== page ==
Earlier this week, a teenage hero named Will Connolly, was crowned “Egg Boy” by the internet for, fittingly, smashing an egg on Australian right-wing senator Fraser Anning’s head during an interview with the press. Days earlier, Anning had made a racist, widely criticized statement about the Christchurch mosque shooting in which he blamed Muslim immigration for the white supremacist terrorist attack, so it was especially satisfying for many to watch Connolly slap a raw egg upon his skull — crack! — on live TV, and to replay it, again and again, on Twitter.
That the moment felt so triumphant for those opposed to Anning’s statement is obvious at the macro level — bad guy is punished for saying bad thing — but there is something specifically satisfying about seeing that bad guy get egged as opposed to, say, sucker punched. But why? What is it about egging that is as devilishly thrilling to watch as it is singularly humiliating to experience?
According to Tiffany Watt Smith, an emotional historian, lecturer, and author of Schadenfreude: The Joy of Another’s Misfortune, egging has a rich, gloopy legacy in acts of political rebellion, particularly in the U.K., where she’s from. David Cameron, a former prime minister, was egged, as was Nigel Farage, whom Watt Smith describes as “one of the horrible people behind Brexit.” Much earlier — like, Elizabethan era earlier — throwing rotten food (and eggs in particular) was a way to signal one’s disapproval of a bad actor, she adds. In George Eliot’s classic Middlemarch, Eliot describes a would-be parliamentarian being subjected to a “hail of eggs.” Because we’ve been doing it for so long, says Watt Smith, egging has become something of an honored tradition, possessing what she calls a “formal choreography of humiliation.”
In fact, Watt Smith says, it is egging’s very ubiquity (and accessibility) which makes it so satisfying to watch (and do). “It’s a way of taking back power,” she says. “It’s a moment of revolution, almost. George Orwell says every joke is a tiny revolution, and it sort of has that quality.” When one eggs, one sticks it to the Man — partly because eggs are so cheap, and can be purchased spontaneously. (Also relevant here may be their strange, surging popularity with teens, nature’s rebels.) “I remember the guy who egged Nigel Farage being interviewed afterward, and he said ‘Oh I just saw him and ran around the corner to Tesco and bought some eggs.’ It’s so easily available, as a missile,” says Watt Smith, admiringly.
Egging is also, generally speaking, nonviolent (though people do tend to get hit afterward), and our schadenfreude is perhaps purest when there’s no real harm suffered. Egging has the benefit of administering shock and disgust without inflicting any real pain. “It’s got this comical edge where you feel like it’s really unpleasant, but it’s not an actual threat,” says Watt Smith. That said: egging isn’t without skill, either — typically it requires very good aim, or, as in the case of Egg Boy, a self-assuredness, and the courage to get close to someone whose presence typically calls for respectful distance. “The fact that you can get close enough to egg someone means you could do something worse to them, so it does have that edge of danger,” Watt Smith adds.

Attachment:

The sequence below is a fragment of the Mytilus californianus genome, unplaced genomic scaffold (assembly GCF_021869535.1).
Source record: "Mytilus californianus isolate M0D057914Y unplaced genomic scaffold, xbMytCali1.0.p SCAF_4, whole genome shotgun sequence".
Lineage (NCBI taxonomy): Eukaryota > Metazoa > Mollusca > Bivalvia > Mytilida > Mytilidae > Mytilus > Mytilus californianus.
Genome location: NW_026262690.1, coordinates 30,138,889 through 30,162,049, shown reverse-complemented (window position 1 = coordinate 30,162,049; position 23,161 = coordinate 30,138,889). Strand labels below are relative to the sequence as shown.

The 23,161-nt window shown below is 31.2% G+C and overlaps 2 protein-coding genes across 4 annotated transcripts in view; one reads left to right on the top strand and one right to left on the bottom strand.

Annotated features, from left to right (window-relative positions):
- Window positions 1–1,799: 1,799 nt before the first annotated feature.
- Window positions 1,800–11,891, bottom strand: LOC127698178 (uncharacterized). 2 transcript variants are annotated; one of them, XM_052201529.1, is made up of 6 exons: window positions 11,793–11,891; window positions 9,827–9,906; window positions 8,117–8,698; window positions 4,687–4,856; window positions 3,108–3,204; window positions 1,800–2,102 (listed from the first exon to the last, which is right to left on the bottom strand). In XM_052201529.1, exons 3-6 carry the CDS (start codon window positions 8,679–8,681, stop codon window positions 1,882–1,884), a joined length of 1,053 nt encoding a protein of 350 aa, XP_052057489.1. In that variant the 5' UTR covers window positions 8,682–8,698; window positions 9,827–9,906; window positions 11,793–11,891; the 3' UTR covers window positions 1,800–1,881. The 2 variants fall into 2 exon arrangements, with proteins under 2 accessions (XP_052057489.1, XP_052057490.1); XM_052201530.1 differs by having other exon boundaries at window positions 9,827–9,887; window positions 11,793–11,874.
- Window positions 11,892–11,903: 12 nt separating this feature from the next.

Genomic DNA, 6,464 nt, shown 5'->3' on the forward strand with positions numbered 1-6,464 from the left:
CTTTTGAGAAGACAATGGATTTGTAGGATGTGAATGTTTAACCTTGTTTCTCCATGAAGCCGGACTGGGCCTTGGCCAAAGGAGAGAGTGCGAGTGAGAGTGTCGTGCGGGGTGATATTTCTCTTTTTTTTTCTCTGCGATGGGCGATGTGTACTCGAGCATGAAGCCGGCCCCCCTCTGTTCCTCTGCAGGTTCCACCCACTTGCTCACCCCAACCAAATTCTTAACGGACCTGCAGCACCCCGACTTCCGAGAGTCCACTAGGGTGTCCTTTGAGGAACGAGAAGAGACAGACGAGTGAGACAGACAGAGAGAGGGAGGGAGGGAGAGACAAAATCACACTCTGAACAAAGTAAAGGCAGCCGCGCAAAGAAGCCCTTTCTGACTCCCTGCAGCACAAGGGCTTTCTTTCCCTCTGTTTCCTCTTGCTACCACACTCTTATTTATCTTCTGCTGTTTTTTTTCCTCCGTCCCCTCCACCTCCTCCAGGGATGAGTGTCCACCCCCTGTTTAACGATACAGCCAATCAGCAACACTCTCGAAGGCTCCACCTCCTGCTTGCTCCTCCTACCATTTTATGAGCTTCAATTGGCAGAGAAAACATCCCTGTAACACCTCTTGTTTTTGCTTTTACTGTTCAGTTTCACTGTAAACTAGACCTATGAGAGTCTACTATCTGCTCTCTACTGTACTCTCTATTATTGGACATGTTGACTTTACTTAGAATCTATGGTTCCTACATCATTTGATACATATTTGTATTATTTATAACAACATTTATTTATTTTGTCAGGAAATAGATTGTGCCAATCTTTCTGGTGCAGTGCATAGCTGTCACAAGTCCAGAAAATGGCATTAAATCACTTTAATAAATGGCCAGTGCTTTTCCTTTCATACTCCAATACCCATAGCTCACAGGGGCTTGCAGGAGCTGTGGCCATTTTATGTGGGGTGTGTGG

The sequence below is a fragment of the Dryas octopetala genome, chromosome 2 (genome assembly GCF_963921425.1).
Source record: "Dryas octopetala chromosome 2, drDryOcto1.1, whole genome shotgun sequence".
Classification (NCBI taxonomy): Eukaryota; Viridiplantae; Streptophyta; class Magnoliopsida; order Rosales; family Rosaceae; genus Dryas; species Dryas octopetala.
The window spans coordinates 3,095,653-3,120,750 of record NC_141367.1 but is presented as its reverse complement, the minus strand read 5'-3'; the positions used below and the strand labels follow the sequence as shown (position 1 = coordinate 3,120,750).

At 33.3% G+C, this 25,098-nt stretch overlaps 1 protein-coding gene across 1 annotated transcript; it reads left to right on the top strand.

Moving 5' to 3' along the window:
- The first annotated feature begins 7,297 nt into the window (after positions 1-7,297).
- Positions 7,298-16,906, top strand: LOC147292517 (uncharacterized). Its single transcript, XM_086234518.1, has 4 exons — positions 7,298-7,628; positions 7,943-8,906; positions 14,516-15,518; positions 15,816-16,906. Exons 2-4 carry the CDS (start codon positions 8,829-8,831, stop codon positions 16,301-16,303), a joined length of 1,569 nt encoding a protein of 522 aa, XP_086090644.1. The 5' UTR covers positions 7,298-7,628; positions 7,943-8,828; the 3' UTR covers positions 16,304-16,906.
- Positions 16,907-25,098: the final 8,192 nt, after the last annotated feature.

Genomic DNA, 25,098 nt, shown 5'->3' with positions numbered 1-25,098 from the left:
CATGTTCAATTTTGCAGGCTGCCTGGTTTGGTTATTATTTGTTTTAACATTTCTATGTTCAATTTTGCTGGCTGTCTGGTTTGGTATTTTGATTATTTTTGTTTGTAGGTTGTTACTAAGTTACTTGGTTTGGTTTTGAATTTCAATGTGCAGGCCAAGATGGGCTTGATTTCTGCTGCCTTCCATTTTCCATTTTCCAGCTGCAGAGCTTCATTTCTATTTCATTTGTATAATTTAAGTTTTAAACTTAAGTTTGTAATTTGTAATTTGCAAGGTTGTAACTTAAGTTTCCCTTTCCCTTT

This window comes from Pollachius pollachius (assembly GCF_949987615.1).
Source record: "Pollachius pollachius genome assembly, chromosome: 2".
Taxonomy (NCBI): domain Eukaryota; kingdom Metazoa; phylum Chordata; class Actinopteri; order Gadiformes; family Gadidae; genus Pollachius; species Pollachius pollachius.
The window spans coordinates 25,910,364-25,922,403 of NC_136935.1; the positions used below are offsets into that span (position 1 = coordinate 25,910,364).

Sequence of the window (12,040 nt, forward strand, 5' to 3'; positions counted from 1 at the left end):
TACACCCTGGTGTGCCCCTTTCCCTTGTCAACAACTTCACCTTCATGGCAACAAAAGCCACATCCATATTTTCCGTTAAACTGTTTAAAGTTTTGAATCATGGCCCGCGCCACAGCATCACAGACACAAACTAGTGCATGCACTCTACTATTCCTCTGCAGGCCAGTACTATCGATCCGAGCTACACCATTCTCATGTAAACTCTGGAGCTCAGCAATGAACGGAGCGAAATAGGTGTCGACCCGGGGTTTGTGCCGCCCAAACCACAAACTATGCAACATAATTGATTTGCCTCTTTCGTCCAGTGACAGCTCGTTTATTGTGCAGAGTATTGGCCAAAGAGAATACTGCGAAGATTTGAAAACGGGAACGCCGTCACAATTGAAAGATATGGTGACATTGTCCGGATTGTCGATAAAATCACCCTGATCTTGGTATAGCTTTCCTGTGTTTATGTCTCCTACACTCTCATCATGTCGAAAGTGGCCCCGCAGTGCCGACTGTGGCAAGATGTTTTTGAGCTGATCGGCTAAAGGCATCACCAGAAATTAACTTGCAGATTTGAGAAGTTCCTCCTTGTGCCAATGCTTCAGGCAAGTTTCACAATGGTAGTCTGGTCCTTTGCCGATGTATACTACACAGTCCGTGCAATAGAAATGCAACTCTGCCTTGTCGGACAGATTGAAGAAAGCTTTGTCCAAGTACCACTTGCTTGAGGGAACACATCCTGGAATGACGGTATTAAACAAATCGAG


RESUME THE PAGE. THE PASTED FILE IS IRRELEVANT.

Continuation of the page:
Of course, our thrill at watching someone be egged requires that we find the prospect of being egged completely mortifying. Obviously, the texture of raw egg is gross, and it’s hard to get off your hair/skin/clothing, but what is it about eggs, in particular, that elicits this response? Watt Smith says it has a lot to do with the egg’s unique shock value. “You get a lot of schadenfreude when people are taken by surprise,” she says. “Most politicians are so manufactured and groomed in their message — at least here, I guess that’s not true of Trump — and when people are shocked you see a different side to them.” Watt Smith compares an egg to the cranium as a mask slipping off, presenting a window into the person’s truest self. Often, those true selves are frustrated, sensitive, rash, and inelegant. “When Anning turns around, decides this guy isn’t so much of a threat, so he slaps him, and it’s a bit pathetic looking,” she explains.
Much as we derive more satisfaction from seeing someone we don’t like egged because it’s not violent, being egged is almost more embarrassing for the same reason. In its cheapness, its impermanent damage, its slime, the egg imparts the message that its target is undeserving of more thoughtful, deliberate protest. “I think the egging is almost like a rhetorical device. It’s like, you’re not worth stabbing, or assassinating,” says Watt Smith. “You’re just worth egging. It’s a gesture of that person’s inferiority.”
Ultimately, though, egging is about hope. In a world in which our elected representatives frequently disappoint and often appall us, heroes like Egg Boy remind us that there are revolutions to be had, and protests to be made. “We’ve given over so much power to politicians, and they rule us,” says Watt Smith. “We need to feel that we can reclaim some of that power every so often.” If only for a moment, a good egging can do that. Love live Egg Boy. Long live the almighty, humbling Egg.